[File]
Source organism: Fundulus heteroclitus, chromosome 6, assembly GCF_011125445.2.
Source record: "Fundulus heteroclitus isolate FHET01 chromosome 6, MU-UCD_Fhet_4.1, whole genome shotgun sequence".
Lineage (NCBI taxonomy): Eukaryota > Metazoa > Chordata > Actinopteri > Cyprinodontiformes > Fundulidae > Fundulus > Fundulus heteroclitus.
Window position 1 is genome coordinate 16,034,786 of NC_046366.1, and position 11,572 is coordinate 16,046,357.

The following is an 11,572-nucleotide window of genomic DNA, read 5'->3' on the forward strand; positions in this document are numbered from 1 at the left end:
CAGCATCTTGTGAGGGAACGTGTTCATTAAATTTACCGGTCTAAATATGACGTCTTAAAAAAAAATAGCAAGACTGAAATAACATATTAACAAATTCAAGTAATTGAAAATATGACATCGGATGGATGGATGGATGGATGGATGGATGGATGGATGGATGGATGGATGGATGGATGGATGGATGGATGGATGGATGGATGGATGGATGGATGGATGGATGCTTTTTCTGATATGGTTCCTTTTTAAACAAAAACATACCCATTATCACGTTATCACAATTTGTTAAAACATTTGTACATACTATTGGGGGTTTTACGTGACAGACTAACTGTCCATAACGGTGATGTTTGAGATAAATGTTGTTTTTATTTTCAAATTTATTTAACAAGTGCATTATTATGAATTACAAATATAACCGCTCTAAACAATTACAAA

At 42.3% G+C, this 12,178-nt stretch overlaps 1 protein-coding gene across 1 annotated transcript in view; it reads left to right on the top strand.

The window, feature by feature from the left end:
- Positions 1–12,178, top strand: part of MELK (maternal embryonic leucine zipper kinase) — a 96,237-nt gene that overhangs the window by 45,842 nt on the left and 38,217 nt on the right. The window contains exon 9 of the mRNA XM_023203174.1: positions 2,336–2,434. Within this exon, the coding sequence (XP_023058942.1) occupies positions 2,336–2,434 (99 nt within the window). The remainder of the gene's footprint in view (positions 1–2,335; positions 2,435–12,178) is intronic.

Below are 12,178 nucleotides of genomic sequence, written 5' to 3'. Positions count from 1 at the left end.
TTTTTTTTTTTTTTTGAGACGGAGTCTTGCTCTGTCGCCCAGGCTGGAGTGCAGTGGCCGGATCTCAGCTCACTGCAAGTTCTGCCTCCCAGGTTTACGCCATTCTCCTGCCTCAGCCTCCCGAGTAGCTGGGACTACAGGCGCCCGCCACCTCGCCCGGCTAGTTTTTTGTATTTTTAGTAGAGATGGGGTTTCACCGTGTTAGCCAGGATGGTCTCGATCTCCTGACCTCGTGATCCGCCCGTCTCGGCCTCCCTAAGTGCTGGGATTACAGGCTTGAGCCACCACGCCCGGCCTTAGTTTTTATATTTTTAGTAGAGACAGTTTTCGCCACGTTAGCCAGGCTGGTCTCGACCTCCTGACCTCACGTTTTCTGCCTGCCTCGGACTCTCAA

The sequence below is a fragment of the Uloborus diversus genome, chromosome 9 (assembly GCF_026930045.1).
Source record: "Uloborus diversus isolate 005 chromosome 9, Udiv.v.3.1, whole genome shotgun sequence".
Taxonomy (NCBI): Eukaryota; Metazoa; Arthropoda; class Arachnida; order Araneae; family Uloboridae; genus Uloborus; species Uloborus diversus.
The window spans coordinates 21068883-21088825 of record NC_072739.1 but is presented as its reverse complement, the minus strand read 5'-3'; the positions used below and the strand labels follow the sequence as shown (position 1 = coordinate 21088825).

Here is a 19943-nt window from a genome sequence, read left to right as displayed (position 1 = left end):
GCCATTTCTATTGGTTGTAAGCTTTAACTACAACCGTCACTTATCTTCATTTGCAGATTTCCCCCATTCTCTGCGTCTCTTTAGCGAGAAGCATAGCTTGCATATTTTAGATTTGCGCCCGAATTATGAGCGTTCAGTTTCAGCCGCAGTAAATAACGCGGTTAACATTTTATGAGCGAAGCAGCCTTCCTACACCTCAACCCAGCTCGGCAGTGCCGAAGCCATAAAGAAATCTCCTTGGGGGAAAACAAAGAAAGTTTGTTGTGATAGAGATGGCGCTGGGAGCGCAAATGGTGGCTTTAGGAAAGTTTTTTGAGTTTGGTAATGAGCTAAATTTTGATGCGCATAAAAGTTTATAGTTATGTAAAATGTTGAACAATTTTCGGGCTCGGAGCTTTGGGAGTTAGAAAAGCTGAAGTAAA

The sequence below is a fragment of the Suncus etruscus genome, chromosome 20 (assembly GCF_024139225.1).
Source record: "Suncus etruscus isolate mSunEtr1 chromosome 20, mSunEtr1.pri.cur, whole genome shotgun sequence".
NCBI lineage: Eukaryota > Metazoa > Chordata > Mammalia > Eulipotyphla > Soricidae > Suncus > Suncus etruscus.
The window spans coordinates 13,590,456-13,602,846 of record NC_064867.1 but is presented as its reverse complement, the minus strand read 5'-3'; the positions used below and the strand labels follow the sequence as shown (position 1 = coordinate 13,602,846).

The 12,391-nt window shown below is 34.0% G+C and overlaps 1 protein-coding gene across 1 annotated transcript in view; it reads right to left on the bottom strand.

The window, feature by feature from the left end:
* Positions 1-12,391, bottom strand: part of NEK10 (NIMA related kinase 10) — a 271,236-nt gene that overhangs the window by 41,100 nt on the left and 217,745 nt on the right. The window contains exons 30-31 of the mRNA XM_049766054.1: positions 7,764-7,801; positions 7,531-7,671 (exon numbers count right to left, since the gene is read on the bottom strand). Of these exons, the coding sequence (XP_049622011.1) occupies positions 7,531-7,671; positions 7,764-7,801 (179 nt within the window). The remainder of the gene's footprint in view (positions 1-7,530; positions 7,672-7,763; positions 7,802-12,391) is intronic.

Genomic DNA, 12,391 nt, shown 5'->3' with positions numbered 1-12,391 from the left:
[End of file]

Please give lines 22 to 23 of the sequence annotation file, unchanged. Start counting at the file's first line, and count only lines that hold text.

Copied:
The 12,391-nt window shown below is 34.0% G+C and overlaps 1 protein-coding gene across 1 annotated transcript in view; it reads right to left on the bottom strand.

The window, feature by feature from the left end: